Artwork of Link drawing a Map from
Maps are recurring items in The Legend of Zelda series. They often show detailed representations of places Link can explore. There are mainly World and Dungeon Maps used for exploring their respective areas, but certain Maps exist that serve other purposes.
Location and Uses
Maps are obviously used for navigation, but their uses have become increasingly elaborate as The Legend of Zelda series has progressed. They have been used in every game with the exception of The Adventure of Link and Tri Force Heroes. Maps detail the layout of the Overworld or a Dungeon and often show Link's current location. As with Dungeon Maps, World Maps are often blank until an area is explored or a full Map of an area is obtained. In many Legend of Zelda titles, Maps can only be viewed on a subscreen, but in The Legend of Zelda, a very simplistic mini-map could be viewed in the HUD. This is similar to the Map used during gameplay of Four Swords. The mini-map mechanic did not return until Ocarina of Time, in which it only shows the area Link is currently traveling and his position in accordance to the Map, as well as where he entered from. The mini-map returned in every console title until Skyward Sword. Phantom Hourglass and Spirit Tracks displayed Maps on the top screen of the Nintendo DS with the ability to move them to the touchscreen to write notes and draw paths. Despite their similarities, World Maps and Dungeon Maps often have distinct differences.
The Legend of Zelda only displayed a plain gray square on screen, which represented the Overworld. A flashing red rectangle indicated Link's location. Full World Maps have been available during gameplay since A Link to the Past. Oftentimes, key locations will be marked on World Maps, such as Towns and Link’s next destination. In A Link to the Past and every game since The Wind Waker, it often possible to magnify an area of the World Map to get a keener look at the layout. When Warping is possible, some of the titles in the series would display the World Map to show where Link can warp to. The World Map is not always used only for navigation; in Four Swords and Four Swords Adventures, the World Map is used for selection different stages. The World Map of Skyward Sword allowed Link to place light Beacons to guide the way to a chosen destination. There are diverse methods of obtaining and using World Maps throughout the series.
Sometimes, Link begins an adventure with a full World Map. In A Link to the Past, the World Maps are available in their entirety from the start. Link's Awakening's World Map starts out blank, but an atlas in Mabe Village's Library reveals every location on Koholint. Though only a level select screen, Four Swords' Map can also be wholly viewed from the start, with a few minor additions as the game progresses.
Most commonly, the areas of the World Map must be filled in. Link’s Awakening includes a World Map with a grid, and is the first game in the series where each location on the World Map is labeled. Each section of the grid is obscured until explored. Oracle of Seasons and Oracle of Ages use the same mapping system. Similarly, the World Map of Ocarina of Time shows only places that have been visited, though a grid is not in place. Similarly, Four Swords Adventures, The Minish Cap, Twilight Princess and Skyward Sword also mark new regions on the Map when Link first enters them. New Islands and Train Stations in Phantom Hourglass and Spirit Tracks can also be viewed through the World Map only after they are discovered.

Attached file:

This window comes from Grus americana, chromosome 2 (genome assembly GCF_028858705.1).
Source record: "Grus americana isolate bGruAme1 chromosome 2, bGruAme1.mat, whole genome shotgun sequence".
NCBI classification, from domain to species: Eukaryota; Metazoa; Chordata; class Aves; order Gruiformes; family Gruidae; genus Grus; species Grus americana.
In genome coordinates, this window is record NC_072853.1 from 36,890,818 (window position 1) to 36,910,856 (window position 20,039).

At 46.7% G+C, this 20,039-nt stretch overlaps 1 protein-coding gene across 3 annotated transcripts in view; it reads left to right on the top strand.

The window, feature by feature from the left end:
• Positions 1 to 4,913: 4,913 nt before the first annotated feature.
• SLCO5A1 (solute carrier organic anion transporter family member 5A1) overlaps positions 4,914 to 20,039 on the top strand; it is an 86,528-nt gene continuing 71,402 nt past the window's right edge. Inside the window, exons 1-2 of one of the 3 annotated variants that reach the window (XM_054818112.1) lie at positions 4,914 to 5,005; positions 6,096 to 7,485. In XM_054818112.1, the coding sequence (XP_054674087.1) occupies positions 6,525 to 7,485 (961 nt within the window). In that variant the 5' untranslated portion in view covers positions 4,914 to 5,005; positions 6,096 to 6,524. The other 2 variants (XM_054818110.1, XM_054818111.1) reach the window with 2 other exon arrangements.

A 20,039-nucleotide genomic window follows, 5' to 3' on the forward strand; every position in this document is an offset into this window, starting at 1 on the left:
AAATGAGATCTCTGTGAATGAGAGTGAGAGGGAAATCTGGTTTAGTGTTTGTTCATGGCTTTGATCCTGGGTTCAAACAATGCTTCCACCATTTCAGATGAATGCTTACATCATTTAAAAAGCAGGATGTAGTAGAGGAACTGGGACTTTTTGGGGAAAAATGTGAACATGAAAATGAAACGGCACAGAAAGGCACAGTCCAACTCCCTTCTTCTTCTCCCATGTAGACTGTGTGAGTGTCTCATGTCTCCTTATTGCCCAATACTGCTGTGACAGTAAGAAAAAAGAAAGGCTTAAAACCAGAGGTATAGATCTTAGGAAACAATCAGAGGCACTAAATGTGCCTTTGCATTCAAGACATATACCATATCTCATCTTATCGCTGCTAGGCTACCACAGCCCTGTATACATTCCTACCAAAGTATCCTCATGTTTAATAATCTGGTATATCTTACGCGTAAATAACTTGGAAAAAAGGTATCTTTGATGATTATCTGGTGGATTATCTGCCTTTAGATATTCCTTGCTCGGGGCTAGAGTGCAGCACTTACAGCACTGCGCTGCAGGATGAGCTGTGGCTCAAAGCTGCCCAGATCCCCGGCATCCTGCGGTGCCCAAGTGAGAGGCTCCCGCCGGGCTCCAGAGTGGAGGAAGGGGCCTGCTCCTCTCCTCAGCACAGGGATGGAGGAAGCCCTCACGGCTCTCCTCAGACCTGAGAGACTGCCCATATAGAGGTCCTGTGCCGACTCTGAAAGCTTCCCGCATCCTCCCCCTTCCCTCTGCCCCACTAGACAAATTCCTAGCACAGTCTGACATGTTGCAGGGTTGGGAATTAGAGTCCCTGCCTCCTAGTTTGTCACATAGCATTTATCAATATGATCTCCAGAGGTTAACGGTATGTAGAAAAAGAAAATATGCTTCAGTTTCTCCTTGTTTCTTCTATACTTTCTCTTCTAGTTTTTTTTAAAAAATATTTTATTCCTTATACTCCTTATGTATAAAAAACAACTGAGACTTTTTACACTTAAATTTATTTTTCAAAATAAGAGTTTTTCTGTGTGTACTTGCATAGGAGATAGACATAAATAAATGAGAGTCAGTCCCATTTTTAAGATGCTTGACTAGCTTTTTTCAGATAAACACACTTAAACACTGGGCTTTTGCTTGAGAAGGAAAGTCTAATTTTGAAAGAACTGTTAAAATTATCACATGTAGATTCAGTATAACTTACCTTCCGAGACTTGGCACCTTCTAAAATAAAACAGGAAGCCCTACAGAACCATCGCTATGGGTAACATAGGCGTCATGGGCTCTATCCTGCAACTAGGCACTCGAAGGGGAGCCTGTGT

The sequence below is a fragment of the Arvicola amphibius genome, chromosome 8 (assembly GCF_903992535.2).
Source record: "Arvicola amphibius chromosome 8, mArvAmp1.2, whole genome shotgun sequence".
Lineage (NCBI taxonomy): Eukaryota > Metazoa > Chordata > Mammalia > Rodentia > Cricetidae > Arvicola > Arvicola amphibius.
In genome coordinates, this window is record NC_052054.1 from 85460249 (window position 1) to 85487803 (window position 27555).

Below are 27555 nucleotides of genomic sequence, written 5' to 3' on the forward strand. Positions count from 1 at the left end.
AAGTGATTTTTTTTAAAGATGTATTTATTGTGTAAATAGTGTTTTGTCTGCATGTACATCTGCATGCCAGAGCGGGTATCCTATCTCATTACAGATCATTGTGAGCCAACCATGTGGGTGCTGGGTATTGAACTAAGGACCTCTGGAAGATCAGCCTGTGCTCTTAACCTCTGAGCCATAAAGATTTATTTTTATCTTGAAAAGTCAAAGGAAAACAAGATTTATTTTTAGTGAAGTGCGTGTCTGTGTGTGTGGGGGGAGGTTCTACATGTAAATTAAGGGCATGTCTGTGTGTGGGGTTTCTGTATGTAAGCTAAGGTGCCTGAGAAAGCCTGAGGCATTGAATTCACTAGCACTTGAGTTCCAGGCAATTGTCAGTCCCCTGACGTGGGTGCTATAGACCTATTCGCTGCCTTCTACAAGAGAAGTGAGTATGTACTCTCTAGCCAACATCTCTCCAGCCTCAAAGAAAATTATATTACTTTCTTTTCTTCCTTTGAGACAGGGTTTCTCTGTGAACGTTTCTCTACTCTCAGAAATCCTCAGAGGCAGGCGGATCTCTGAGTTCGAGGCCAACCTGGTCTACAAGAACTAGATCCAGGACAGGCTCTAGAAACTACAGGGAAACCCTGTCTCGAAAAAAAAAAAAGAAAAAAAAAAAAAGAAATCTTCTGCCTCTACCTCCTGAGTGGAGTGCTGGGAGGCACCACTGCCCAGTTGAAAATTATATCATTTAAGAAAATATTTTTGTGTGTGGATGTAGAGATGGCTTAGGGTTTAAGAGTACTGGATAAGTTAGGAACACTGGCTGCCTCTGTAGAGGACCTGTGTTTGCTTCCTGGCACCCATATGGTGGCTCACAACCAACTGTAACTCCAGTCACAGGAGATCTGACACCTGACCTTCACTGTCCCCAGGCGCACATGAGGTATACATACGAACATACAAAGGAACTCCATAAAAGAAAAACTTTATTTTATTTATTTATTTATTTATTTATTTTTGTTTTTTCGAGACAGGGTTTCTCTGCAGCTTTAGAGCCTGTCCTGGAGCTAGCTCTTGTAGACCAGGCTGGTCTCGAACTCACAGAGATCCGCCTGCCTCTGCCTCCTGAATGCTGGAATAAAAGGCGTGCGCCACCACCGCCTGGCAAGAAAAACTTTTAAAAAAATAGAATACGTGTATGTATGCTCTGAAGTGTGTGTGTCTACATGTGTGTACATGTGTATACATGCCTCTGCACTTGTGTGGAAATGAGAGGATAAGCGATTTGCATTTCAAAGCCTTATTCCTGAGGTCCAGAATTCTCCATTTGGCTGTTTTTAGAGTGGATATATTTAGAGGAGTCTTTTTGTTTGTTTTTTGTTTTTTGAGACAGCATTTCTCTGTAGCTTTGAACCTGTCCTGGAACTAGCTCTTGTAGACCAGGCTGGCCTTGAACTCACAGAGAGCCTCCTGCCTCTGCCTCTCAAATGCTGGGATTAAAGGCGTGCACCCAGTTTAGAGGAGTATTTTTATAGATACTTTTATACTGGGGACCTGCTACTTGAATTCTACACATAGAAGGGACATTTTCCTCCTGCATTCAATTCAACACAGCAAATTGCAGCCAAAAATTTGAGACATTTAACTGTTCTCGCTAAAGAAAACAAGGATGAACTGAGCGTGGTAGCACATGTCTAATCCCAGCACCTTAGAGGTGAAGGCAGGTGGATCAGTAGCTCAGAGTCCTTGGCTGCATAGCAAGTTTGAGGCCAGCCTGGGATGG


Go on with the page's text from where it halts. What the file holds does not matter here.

Sometimes, parts of the World Map can only be viewed by buying or otherwise earning them first. Maps for each region in Majora's Mask must be purchased from Tingle, even if a region has already been explored. The Sea Chart in The Wind Waker can only be updated with images of islands by tossing Fishmen All-Purpose Bait. Smith gives Link a World Map early in The Minish Cap, though its regions on the Map must be uncovered as described earlier.
While useful, the World Map was not necessary to move forward in most Zelda games. However, Maps were crucial for exploration in both Phantom Hourglass and Spirit Tracks. No region of the Overworld in Phantom Hourglass could be explored until Link had a Sea Chart for that area, each of which could be found in the Temple of the Ocean King. Together, the World Map was separated into quadrants. This is much like the Rail Map in Spirit Tracks, which had also had four parts, one for each of the four realms. A part of the Rail Map must be attained from the Spirit Tower to visit the Realm detailed on it. To travel across either of these Overworlds, a course must be charted on the Maps themselves.
Dungeon Maps have been used in nearly every game of The Legend of Zelda series aside from The Adventure of Link, Four Swords, Four Swords Adventures, A Link Between Worlds and Tri Force Heroes. They are usually found in Treasure Chests. Once obtained, a Dungeon Map will allow Link to see every room of every floor in the dungeon it was found in, with the illuminated rooms showing where he has already visited and blank ones to show where he has not been. This gives clues on where Link should go next and where hidden rooms might be found. For a Map to show all of a Dungeon's contents, it should often be used in conjunction with a Compass, which will reveal locations of a Dungeon's Boss; since Link's Awakening, it has also revealed the location of Treasure Chests. Before the Dungeon Map is obtained, a makeshift Map can be used to show rooms Link has already seen. This is the only way to receive Dungeon Maps in Phantom Hourglass and Spirit Tracks. The Dungeon Map was not an Item in these titles, but the Map of an entire floor is available upon entering it, so each floor had to be explored to view the full Map. These games also lacked the Compass, so Treasure Chests could not be found by using one; Link instead had to pay Gossip Stones to reveal the treasures on each floor of Dungeon for the cost of twenty Rupees. In Skyward Sword, as there was no Compass in its Dungeons either, finding a Dungeon Map would reveal the location of all Treasure Chests and the Boss.